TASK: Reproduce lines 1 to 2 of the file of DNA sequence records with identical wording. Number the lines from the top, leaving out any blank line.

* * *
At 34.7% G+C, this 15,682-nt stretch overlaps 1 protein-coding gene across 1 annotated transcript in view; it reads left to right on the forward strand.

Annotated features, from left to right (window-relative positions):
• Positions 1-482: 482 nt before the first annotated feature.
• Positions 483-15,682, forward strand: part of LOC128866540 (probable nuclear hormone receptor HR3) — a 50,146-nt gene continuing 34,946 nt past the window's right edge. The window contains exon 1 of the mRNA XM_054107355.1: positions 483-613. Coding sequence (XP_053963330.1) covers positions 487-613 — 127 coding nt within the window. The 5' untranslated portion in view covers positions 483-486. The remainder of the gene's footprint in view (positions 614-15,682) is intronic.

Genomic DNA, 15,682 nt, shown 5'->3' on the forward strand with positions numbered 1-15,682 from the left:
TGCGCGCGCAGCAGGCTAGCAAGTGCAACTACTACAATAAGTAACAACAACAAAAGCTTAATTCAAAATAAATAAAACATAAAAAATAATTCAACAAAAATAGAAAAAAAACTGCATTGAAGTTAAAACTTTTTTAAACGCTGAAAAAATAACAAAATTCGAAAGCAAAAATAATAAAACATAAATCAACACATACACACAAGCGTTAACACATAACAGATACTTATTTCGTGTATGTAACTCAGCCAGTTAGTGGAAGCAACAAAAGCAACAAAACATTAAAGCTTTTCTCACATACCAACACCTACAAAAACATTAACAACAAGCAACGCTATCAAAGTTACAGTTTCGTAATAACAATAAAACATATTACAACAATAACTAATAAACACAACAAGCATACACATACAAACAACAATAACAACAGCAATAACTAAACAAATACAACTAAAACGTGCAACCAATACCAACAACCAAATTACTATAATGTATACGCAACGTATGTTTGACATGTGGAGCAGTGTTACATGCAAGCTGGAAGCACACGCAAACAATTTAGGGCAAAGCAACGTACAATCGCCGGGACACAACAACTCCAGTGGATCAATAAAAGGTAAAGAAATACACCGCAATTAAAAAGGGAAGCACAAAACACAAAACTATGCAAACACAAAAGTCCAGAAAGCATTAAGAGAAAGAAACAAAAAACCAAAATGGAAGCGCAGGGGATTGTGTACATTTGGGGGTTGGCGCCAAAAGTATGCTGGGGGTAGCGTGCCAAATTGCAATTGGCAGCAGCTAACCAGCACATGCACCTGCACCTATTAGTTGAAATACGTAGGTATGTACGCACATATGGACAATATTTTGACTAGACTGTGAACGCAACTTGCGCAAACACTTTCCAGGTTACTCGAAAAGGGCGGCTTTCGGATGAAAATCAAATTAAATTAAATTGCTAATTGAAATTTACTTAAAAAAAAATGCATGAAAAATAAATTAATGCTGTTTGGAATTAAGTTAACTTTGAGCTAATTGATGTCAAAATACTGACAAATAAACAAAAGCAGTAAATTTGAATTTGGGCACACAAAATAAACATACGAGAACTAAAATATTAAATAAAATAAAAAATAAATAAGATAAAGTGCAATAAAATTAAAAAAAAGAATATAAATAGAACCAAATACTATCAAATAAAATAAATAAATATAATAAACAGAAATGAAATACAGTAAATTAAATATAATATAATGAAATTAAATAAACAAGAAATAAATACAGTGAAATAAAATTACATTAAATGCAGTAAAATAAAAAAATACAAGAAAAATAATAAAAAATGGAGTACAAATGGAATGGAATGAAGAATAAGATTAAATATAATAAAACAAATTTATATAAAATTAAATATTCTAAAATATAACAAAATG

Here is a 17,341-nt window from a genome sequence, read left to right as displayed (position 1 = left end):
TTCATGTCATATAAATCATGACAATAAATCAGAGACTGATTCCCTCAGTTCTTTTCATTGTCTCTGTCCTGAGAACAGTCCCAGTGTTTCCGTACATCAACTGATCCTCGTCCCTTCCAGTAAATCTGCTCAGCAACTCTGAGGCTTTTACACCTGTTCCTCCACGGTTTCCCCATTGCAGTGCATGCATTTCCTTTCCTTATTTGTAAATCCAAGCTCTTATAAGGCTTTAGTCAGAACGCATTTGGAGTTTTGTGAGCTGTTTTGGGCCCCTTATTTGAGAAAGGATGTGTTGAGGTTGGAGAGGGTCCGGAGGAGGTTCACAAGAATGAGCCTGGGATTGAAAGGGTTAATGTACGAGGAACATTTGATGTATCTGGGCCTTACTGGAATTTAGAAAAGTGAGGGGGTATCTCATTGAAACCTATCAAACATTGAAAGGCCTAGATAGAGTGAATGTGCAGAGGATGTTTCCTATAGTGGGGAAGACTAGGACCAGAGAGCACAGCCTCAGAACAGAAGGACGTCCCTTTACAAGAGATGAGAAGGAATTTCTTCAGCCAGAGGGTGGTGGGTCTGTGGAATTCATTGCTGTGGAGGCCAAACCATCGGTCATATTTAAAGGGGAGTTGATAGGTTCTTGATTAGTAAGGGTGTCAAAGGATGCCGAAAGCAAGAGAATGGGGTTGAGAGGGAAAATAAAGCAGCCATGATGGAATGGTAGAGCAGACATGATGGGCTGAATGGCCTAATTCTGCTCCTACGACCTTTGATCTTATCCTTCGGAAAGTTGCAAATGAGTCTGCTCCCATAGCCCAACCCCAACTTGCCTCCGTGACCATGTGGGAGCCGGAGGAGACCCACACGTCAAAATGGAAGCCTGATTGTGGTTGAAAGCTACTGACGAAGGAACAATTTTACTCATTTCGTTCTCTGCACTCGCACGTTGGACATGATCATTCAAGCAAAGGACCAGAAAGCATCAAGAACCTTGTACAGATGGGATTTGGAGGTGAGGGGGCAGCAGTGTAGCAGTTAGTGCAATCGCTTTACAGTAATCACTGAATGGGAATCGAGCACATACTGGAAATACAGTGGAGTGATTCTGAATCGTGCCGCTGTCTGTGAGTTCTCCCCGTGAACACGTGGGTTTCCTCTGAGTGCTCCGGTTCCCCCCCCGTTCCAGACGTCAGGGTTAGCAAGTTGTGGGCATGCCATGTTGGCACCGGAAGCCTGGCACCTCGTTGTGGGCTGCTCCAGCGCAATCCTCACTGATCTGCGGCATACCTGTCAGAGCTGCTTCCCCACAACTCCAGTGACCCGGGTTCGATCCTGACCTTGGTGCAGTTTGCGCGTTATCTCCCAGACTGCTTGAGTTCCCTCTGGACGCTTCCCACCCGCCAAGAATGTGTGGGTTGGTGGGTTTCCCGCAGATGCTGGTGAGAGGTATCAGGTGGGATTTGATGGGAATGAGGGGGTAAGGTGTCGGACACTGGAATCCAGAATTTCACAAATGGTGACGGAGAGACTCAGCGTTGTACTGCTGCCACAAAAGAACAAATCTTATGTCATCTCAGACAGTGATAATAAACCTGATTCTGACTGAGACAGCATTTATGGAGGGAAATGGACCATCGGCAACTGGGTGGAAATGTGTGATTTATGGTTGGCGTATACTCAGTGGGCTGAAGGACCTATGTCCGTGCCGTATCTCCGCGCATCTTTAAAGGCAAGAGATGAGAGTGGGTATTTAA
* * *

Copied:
At 34.7% G+C, this 15,682-nt stretch overlaps 1 protein-coding gene across 1 annotated transcript in view; it reads left to right on the forward strand.

Annotated features, from left to right (window-relative positions):